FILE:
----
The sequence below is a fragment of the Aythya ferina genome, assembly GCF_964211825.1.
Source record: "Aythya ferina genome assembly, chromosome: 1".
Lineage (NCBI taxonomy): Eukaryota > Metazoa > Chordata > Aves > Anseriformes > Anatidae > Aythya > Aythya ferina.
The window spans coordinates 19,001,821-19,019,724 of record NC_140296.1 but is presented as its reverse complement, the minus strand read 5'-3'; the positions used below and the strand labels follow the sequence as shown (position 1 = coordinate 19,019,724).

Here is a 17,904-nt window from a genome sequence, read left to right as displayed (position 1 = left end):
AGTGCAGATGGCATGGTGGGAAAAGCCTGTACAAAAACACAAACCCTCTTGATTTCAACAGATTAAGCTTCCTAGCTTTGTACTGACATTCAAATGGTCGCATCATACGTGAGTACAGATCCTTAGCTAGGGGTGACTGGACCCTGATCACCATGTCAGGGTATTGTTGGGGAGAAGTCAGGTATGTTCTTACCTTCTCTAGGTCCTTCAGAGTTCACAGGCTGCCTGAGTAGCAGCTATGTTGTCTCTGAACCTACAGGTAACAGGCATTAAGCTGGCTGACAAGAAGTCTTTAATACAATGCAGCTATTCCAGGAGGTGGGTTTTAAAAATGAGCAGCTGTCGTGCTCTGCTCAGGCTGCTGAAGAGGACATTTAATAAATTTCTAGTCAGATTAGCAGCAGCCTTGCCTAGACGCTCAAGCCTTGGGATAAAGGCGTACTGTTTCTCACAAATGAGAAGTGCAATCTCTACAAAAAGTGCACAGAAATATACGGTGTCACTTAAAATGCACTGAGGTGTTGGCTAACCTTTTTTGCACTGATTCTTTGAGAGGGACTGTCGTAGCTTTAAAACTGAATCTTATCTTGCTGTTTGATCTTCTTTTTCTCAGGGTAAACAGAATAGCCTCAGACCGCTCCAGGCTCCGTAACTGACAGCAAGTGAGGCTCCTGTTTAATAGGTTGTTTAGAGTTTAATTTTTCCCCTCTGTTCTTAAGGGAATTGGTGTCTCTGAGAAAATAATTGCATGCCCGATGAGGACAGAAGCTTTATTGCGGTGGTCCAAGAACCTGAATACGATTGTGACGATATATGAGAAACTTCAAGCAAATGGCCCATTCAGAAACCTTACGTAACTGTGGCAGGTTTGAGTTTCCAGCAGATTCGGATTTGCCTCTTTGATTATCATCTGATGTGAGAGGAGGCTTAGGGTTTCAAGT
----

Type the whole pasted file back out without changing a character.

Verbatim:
The sequence below is a fragment of the Aythya ferina genome, assembly GCF_964211825.1.
Source record: "Aythya ferina genome assembly, chromosome: 1".
Lineage (NCBI taxonomy): Eukaryota > Metazoa > Chordata > Aves > Anseriformes > Anatidae > Aythya > Aythya ferina.
The window spans coordinates 19,001,821-19,019,724 of record NC_140296.1 but is presented as its reverse complement, the minus strand read 5'-3'; the positions used below and the strand labels follow the sequence as shown (position 1 = coordinate 19,019,724).

Here is a 17,904-nt window from a genome sequence, read left to right as displayed (position 1 = left end):
AGTGCAGATGGCATGGTGGGAAAAGCCTGTACAAAAACACAAACCCTCTTGATTTCAACAGATTAAGCTTCCTAGCTTTGTACTGACATTCAAATGGTCGCATCATACGTGAGTACAGATCCTTAGCTAGGGGTGACTGGACCCTGATCACCATGTCAGGGTATTGTTGGGGAGAAGTCAGGTATGTTCTTACCTTCTCTAGGTCCTTCAGAGTTCACAGGCTGCCTGAGTAGCAGCTATGTTGTCTCTGAACCTACAGGTAACAGGCATTAAGCTGGCTGACAAGAAGTCTTTAATACAATGCAGCTATTCCAGGAGGTGGGTTTTAAAAATGAGCAGCTGTCGTGCTCTGCTCAGGCTGCTGAAGAGGACATTTAATAAATTTCTAGTCAGATTAGCAGCAGCCTTGCCTAGACGCTCAAGCCTTGGGATAAAGGCGTACTGTTTCTCACAAATGAGAAGTGCAATCTCTACAAAAAGTGCACAGAAATATACGGTGTCACTTAAAATGCACTGAGGTGTTGGCTAACCTTTTTTGCACTGATTCTTTGAGAGGGACTGTCGTAGCTTTAAAACTGAATCTTATCTTGCTGTTTGATCTTCTTTTTCTCAGGGTAAACAGAATAGCCTCAGACCGCTCCAGGCTCCGTAACTGACAGCAAGTGAGGCTCCTGTTTAATAGGTTGTTTAGAGTTTAATTTTTCCCCTCTGTTCTTAAGGGAATTGGTGTCTCTGAGAAAATAATTGCATGCCCGATGAGGACAGAAGCTTTATTGCGGTGGTCCAAGAACCTGAATACGATTGTGACGATATATGAGAAACTTCAAGCAAATGGCCCATTCAGAAACCTTACGTAACTGTGGCAGGTTTGAGTTTCCAGCAGATTCGGATTTGCCTCTTTGATTATCATCTGATGTGAGAGGAGGCTTAGGGTTTCAAGT